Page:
An early happy birthday wish to Felix Coetzee, who falls one year short of his half-century on Friday.
Coetzee has been riding in devastating form, although it's impossible to remember a time when he wasn't riding well. He is racing's Mr Consistency.
Last weekend, the South African master horseman was at it again, landing the two big races of the day and two others as well, to bring up his second four-timer in the space of a fortnight.
He also had a treble on January 1 and doubles on January 27 and 30, with one stray winner along the way giving him a total of 17 since New Year's Day. He's now equal third with Darren Beadman with 33 wins on the jockeys' premiership, trailing only the perennial leader Douglas Whyte (62) and Brett Prebble (43).
It seems like only yesterday that Coetzee became the fifth jockey in Hong Kong to land 600 wins. In fact, the date was December 26 and that number has blown out to 618 already.
Although Coetzee is the senior citizen of the jockey ranks, he still has all the hallmarks of a young campaigner, with unflinching courage and the proverbial nerves of steel. And when those qualities are combined with his level of experience and his ability to judge pace as well or better than any of his rivals, little wonder he provides his juniors with such a formidable level of competition.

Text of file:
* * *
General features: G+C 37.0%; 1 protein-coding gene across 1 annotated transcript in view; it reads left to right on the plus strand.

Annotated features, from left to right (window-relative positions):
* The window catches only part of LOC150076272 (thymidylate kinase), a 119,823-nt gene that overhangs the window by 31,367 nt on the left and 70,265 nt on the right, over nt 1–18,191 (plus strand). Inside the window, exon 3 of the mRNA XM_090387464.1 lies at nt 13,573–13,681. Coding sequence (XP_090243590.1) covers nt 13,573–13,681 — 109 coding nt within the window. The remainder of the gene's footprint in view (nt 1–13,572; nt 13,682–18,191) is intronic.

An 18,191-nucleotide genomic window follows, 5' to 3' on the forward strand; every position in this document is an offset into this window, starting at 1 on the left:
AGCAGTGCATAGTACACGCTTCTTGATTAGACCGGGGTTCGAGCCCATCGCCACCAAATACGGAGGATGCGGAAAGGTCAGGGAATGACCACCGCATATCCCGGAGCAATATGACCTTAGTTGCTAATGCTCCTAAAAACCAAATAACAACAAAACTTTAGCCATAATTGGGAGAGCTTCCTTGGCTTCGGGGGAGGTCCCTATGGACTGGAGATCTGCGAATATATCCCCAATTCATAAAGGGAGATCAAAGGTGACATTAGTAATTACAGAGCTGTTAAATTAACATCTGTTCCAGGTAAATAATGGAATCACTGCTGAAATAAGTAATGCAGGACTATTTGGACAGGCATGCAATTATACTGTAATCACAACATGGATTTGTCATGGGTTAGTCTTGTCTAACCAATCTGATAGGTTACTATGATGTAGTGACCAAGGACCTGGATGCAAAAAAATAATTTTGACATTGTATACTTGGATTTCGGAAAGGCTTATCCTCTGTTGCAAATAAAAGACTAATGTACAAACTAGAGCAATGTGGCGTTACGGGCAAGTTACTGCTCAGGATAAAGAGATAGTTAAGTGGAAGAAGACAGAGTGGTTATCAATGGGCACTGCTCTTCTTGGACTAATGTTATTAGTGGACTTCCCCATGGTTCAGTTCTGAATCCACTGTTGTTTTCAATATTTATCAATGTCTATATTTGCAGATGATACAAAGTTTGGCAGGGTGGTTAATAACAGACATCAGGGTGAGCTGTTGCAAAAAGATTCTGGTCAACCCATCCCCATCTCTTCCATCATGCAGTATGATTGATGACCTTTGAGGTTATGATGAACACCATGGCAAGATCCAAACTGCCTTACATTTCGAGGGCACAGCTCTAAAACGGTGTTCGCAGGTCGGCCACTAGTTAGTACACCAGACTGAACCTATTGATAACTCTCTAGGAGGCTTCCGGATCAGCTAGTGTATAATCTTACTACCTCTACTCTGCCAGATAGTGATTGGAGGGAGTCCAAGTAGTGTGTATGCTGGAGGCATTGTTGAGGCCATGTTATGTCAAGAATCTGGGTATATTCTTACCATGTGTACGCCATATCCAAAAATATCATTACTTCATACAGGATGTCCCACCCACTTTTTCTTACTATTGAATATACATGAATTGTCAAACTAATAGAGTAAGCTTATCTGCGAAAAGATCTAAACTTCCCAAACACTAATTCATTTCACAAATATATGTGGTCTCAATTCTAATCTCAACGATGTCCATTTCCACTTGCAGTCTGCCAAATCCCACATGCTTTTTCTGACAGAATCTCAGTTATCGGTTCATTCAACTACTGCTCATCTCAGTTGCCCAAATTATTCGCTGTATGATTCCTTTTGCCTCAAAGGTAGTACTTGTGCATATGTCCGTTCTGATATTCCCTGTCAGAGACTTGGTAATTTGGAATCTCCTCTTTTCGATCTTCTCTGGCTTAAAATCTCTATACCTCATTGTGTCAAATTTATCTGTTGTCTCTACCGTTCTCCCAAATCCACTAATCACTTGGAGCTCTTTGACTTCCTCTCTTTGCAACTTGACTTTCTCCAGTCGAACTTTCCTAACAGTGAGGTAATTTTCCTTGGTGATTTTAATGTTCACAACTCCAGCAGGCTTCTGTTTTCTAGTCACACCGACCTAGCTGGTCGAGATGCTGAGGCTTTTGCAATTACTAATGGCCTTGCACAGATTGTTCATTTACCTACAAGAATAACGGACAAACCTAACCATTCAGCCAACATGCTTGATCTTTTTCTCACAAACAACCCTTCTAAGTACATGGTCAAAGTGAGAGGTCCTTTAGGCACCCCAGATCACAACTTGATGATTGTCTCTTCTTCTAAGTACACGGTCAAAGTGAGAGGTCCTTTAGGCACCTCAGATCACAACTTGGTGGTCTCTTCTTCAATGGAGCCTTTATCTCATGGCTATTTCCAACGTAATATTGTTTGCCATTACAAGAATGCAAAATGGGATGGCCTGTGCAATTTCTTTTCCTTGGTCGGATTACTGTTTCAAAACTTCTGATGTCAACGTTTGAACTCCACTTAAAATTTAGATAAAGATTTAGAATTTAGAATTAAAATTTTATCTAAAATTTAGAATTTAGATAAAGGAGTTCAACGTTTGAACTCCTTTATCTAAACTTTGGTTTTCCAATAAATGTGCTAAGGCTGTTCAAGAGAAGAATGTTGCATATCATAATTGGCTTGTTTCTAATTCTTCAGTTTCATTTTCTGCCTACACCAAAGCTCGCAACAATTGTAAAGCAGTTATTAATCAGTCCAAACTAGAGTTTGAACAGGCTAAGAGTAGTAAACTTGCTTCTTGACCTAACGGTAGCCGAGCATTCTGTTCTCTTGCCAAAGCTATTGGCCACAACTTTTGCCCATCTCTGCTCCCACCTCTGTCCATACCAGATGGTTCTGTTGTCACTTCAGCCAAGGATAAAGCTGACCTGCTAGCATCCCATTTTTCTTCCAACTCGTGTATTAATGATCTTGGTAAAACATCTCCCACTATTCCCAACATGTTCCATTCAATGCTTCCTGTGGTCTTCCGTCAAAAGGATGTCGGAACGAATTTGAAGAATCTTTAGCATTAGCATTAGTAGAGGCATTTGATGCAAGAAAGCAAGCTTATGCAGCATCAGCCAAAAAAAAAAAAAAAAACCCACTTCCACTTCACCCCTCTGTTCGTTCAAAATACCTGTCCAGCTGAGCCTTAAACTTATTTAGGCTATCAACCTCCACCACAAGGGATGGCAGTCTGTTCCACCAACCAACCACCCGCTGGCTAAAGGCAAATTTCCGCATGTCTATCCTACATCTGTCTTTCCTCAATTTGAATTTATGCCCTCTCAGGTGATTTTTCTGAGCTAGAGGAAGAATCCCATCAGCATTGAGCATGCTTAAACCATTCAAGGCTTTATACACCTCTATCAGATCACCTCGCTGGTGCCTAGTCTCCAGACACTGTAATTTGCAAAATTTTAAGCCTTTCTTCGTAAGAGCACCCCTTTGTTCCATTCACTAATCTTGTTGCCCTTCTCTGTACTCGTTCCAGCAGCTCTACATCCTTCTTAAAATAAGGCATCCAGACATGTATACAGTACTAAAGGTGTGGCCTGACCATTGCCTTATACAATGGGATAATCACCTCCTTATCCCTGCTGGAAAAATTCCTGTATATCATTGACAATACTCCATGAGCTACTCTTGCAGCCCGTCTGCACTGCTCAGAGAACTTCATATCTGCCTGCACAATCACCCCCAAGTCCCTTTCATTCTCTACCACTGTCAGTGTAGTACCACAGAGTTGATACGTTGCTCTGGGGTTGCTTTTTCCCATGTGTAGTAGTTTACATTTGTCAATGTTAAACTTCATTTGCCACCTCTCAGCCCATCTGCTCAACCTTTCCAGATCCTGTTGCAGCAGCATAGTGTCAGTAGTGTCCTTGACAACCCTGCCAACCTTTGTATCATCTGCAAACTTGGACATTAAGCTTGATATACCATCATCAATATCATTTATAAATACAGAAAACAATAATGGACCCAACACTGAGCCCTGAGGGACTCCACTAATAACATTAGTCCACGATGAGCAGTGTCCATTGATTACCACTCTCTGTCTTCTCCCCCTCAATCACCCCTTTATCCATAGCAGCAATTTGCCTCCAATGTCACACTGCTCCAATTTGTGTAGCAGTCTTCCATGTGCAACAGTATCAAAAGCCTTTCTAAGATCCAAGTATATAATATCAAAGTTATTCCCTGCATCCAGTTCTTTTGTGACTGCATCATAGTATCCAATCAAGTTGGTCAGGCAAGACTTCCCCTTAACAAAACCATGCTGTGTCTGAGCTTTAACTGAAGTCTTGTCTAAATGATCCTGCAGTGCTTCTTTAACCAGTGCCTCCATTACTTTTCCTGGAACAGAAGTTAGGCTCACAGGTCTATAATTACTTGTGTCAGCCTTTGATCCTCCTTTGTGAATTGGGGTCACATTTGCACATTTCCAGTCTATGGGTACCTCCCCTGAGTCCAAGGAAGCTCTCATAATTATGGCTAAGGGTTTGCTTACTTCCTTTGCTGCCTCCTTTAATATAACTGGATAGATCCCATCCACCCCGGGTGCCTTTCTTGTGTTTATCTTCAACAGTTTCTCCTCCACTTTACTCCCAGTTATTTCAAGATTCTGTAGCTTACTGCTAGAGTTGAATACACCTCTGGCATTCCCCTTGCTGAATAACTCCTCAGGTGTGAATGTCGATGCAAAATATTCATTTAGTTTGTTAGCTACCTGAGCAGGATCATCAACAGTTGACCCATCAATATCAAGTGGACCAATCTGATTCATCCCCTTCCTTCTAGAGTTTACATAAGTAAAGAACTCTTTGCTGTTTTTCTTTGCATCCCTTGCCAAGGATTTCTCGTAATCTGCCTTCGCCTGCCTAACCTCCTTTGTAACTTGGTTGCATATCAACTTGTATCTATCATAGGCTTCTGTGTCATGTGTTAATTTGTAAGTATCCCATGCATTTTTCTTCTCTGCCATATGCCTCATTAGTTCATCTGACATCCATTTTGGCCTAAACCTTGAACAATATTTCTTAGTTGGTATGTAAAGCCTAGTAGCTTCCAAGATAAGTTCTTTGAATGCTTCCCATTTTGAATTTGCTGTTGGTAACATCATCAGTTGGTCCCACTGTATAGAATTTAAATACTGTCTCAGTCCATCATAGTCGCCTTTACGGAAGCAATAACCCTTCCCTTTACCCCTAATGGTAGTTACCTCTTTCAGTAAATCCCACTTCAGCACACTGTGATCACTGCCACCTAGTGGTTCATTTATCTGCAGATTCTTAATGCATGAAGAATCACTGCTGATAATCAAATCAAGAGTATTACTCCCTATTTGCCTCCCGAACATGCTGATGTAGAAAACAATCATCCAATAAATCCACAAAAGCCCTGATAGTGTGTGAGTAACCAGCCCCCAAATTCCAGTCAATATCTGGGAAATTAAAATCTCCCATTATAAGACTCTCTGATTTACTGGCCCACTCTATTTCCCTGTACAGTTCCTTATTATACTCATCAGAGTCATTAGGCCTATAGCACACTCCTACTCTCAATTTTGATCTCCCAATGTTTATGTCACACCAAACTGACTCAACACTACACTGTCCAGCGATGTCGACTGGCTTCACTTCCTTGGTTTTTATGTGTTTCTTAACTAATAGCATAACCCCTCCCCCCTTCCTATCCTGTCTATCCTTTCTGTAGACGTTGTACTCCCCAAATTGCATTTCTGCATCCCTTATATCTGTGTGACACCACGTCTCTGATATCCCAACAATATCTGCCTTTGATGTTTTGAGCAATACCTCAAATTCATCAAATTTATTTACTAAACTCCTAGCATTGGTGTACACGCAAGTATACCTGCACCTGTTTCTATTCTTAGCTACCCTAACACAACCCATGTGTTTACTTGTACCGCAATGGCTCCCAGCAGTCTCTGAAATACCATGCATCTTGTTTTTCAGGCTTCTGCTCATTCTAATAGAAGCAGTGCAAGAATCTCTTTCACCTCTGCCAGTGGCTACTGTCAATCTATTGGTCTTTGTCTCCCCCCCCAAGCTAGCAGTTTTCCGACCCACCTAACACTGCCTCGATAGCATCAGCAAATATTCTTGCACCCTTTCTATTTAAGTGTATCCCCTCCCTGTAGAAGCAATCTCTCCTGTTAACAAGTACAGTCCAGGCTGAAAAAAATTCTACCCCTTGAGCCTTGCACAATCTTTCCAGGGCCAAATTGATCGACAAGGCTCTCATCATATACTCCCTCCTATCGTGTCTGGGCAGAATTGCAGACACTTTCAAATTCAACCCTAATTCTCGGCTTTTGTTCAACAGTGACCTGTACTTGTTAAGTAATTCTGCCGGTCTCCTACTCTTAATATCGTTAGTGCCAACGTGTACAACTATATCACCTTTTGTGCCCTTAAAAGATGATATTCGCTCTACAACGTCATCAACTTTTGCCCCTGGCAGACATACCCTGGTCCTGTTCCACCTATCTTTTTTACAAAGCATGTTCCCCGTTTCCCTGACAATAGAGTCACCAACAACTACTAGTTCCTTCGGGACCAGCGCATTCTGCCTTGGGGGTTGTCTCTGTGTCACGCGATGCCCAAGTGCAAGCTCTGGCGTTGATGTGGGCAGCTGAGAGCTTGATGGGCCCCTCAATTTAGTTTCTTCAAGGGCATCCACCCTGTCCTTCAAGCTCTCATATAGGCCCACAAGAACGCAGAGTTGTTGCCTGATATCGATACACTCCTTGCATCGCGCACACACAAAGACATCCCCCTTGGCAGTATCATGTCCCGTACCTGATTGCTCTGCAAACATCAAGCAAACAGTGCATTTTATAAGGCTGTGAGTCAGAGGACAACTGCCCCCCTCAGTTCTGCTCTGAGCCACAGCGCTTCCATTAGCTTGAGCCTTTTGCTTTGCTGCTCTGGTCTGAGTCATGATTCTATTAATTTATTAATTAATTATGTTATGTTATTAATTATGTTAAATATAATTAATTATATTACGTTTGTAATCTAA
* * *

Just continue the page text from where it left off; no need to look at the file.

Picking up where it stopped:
Incidentally, Coetzee's association with John Size has now hit 20 wins for the season, quite remarkable considering he's the second-stringer to Whyte for the four-time premier handler.
But with a spate of suspensions hindering his momentum, the Durban Demon has ridden 'only' 22 for Size, making the margin of merit between the number one and two jobs almost indistinguishable.
The man who will be forever remembered as the only winning rider of the great Silent Witness remains a cranky perfectionist, who sets high standards and doesn't let himself off lightly on the odd occasion when he doesn't get it right.
And for the junior brigade of local jockeys who look up to the leading internationals for inspiration, Coetzee is a heartening reminder of the falseness of an old aphorism - nice guys don't have to run last.